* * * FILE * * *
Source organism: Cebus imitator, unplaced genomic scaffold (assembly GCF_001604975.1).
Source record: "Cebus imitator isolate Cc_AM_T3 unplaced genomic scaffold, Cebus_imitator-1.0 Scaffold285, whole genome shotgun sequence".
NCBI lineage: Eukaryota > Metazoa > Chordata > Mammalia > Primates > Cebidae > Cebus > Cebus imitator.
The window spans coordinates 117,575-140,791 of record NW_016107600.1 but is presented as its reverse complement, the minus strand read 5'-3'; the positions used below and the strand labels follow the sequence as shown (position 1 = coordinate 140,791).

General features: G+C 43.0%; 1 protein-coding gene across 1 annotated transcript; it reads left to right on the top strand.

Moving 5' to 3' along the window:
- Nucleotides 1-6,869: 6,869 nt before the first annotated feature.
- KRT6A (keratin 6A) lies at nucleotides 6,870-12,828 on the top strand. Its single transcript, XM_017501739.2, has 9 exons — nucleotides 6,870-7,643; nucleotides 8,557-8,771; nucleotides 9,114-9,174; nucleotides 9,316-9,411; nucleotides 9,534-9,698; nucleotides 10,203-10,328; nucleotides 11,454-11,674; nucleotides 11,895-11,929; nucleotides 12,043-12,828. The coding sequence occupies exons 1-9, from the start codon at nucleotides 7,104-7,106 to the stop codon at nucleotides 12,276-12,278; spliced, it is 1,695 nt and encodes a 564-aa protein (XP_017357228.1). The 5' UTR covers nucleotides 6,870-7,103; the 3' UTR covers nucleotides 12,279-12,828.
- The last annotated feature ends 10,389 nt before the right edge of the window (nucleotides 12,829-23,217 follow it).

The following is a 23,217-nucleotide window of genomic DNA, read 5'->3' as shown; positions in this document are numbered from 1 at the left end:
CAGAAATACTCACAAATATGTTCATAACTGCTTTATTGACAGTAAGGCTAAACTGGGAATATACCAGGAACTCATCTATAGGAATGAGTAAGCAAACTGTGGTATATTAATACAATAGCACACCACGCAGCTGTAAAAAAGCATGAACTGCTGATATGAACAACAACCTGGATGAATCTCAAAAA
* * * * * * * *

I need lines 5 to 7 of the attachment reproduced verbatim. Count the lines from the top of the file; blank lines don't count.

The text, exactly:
General features: G+C 43.0%; 1 protein-coding gene across 1 annotated transcript; it reads left to right on the top strand.

Moving 5' to 3' along the window:
- Nucleotides 1-6,869: 6,869 nt before the first annotated feature.